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Making a Mama

I don’t remember having the conversation about starting a family. I don’t remember discussing having children, but I’m sure it happened at some point. I don’t remember negotiating the logistics of a child and planning the financial forecast for the next 18 years as a result of this. I don’t remember agreeing to becoming selfless and relinquishing my rights to having anything valuable or personal or “nice”. And that is a right you know. I don’t remember agreeing to becoming an authoritative figure, where I made up the rules and I said what’s right and wrong. Me? Making up rules? I didn’t agree to laying the path down for another human being and guiding them on that path of life, encouraging them and helping them to be good, honest people, who learn to respect each other and themselves. Not rich, not arrogant, just good people. Suddenly there was a tremendous weight to that conversation I may or may not have had.

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And then you’re pregnant. (Let’s start here!) There’s a baby growing in your tummy, you are helping this life to grow in your tummy. You are growing this human that will one day be an adult. Until the baby arrives, it’s an illusion, a dream that hasn’t yet materialised, but you can feel it. You can feel it grow and flutter as the months go by, as it grows and develops, strengthens and matures. Until nine months later, the life within has to come out. That’s when reality hits.

And then it all changes. Until I had a baby, I had never changed a nappy, I had never seen a dirty nappy or had any concept of any of the baby lingo that would become normal to me. None of my friends or family had babies. But it soon sinks in. You soon have to adapt, have to change and have to mould yourself into being a Mother. A Mother, that alone was strange. Being called a Mother. You are responsible for another human being. Without you, they can’t survive. You are a Mother. Soon, maternal instincts kick in and and before long, you are aware of their breathing, you can categories their cries, you know their every movement. It becomes second nature. You know what they like to eat, what angle they like their bottle and the position they like to sleep in. There are no lessons, no exams and no classes,  just instinct. It’s sink or swim.

And it becomes more refined. It often becomes challenging. They grow and develop and soon you’re having a shower with Playmobil, the shampoo bottle is filled up with cold water and the toothpaste is all over the sink. There’s no clean towels and Aqua Barbie replaces the once tranquil candles. Life changes.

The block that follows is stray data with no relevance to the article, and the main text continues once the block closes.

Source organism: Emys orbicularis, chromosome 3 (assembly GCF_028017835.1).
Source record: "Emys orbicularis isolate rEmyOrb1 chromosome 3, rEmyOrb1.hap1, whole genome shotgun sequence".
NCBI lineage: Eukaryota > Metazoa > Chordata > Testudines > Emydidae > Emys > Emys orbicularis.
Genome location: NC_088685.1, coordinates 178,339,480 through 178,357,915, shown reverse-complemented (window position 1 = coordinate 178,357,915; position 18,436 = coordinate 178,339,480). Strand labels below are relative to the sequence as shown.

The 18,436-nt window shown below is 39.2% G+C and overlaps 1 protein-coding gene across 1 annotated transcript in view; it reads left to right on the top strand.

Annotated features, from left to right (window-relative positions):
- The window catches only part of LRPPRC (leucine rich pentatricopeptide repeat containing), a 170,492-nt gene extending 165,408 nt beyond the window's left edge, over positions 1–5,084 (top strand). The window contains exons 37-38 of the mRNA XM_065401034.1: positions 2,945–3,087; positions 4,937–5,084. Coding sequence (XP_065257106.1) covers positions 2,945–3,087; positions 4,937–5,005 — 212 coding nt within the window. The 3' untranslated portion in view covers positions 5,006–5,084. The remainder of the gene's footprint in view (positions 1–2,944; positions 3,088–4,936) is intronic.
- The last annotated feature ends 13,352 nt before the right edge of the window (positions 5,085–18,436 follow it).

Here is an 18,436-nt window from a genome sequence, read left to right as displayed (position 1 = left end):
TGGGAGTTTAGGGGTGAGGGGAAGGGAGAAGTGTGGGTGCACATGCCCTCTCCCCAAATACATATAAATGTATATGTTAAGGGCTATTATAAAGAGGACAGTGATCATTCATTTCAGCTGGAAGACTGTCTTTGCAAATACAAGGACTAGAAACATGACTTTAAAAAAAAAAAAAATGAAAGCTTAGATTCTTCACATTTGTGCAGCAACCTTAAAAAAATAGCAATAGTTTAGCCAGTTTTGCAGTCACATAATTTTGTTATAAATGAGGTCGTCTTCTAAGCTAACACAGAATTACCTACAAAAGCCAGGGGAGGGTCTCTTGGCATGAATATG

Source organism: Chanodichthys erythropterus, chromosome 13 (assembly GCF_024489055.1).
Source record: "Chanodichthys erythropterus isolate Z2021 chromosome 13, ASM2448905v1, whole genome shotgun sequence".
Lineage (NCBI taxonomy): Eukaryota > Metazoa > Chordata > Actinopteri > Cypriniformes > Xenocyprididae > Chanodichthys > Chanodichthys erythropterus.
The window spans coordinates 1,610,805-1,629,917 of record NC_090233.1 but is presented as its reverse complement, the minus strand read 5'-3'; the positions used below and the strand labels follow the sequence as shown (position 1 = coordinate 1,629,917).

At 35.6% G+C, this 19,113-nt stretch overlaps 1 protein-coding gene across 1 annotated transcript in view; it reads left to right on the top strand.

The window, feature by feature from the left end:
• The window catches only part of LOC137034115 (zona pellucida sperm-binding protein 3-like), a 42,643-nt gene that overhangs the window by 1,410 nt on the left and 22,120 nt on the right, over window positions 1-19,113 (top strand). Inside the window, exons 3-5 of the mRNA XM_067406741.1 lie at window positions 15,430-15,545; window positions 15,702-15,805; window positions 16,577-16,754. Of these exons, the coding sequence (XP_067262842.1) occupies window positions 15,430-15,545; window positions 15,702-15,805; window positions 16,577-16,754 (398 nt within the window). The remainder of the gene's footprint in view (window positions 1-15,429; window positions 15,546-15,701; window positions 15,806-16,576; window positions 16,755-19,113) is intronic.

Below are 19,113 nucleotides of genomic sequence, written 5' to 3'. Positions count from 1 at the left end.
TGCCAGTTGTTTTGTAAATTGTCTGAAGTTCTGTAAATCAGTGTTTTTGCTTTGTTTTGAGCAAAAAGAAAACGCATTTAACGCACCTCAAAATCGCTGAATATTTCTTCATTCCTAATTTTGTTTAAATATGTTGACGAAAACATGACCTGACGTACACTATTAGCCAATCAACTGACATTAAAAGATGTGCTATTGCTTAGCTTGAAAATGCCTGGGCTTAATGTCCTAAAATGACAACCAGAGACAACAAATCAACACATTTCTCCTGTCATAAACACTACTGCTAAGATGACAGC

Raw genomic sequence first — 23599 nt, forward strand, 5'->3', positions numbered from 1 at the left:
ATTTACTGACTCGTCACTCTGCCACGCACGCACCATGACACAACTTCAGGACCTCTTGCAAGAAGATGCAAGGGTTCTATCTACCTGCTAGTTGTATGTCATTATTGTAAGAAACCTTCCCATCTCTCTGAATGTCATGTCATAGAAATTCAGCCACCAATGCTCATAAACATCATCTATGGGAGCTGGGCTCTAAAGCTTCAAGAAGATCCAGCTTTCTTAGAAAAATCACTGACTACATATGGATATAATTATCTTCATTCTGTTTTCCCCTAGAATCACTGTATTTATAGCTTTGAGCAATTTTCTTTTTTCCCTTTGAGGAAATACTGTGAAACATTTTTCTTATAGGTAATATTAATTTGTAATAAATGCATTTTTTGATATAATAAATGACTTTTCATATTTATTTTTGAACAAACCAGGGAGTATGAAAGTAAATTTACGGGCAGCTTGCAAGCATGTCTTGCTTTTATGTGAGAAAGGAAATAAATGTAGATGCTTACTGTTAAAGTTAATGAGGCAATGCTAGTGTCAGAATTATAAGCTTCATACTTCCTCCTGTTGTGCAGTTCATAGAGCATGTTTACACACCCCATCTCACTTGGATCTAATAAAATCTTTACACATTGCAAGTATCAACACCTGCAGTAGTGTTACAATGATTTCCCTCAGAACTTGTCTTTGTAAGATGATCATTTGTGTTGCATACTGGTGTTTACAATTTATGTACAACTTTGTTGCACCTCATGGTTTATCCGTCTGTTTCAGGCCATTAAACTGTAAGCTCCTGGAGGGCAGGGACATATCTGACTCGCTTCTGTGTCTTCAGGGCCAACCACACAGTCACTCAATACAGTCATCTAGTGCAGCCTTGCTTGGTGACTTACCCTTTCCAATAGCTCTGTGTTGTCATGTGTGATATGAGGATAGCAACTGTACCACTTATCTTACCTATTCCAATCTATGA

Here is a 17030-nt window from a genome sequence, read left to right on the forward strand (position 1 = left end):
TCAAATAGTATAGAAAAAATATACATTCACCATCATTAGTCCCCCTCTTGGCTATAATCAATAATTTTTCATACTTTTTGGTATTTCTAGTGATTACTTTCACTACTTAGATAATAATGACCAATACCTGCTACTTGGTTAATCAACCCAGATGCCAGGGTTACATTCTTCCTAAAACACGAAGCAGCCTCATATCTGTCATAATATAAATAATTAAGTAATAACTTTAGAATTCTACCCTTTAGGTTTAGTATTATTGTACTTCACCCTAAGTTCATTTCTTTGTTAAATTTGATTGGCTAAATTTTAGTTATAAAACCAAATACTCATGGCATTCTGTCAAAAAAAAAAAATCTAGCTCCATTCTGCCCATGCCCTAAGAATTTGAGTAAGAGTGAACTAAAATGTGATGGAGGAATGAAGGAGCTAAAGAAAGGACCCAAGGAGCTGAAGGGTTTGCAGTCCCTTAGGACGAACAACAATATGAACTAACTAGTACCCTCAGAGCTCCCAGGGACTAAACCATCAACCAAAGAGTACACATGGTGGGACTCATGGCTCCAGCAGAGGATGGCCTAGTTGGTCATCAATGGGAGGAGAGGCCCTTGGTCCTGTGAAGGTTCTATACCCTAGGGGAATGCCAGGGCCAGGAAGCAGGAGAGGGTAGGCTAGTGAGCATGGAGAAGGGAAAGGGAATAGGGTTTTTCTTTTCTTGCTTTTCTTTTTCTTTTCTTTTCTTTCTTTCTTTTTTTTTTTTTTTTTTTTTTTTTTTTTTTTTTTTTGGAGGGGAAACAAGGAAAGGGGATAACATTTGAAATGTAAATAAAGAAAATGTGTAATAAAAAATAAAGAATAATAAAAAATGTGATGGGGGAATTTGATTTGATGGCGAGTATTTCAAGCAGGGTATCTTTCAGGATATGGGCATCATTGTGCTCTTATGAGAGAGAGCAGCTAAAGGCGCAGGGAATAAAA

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You soon learn to do your eyeliner with someone jumping on the bed. You soon learn to accept someone else walking around in your high heels. You soon learn to share your lipstick, even if it is with a five year old. You learn the name of footballers and even know what a dab is! Things you never knew you could master, you do. Things you never thought you’d do, you master. Things you never thought you’d say, you say. Expectations can also drop dramatically and you soon learn to adapt and accept how life changes. It’s not just you anymore. It’s them too.

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Sitting in play groups and talking nonsense to people you really can’t stand and would never be friends with if you didn’t have a baby. But that’s okay. You learn to deal with situations like that too. All the little imperfections, all the little things that drive you mad and make your blood boil. You learn to accept someone jumping on your back when you’re trying to write and the constant hollering of “I’m hungry” when you’ve finished clearing up. The consistent talking and noise that surrounds you and often makes your ears bleed. And then there’s the constant questioning:

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“Do you know where my lego is,”

“Can you play with me?”

“Can you help me sew this bit?”

“Do you know where Elsa is?”

“Can you read with me?”

“Can we play Barbies?”

“Can I make an experiment?”

“Can I have a dog?”

“I’m hungry, is there anything to eat?”

You learn to live with all the incessant questions.

I don’t remember having the conversation about starting a family. I don’t remember asking for unconditional love, for the innocence and beauty that comes with children. For the bright, smiling faces that greet me on the darkest of mornings and for the those words to be repeated over and over “I love you so much Mummy” and the sincerity that stands behind them. I don’t remember asking for the warm cuddles and their consistent upbeat attitude. I don’t remember asking for all the love and joy that fills a room when they walk in. I don’t remember asking for the wonderful positives and simple treasures that also come with children, but I’m so glad I did.

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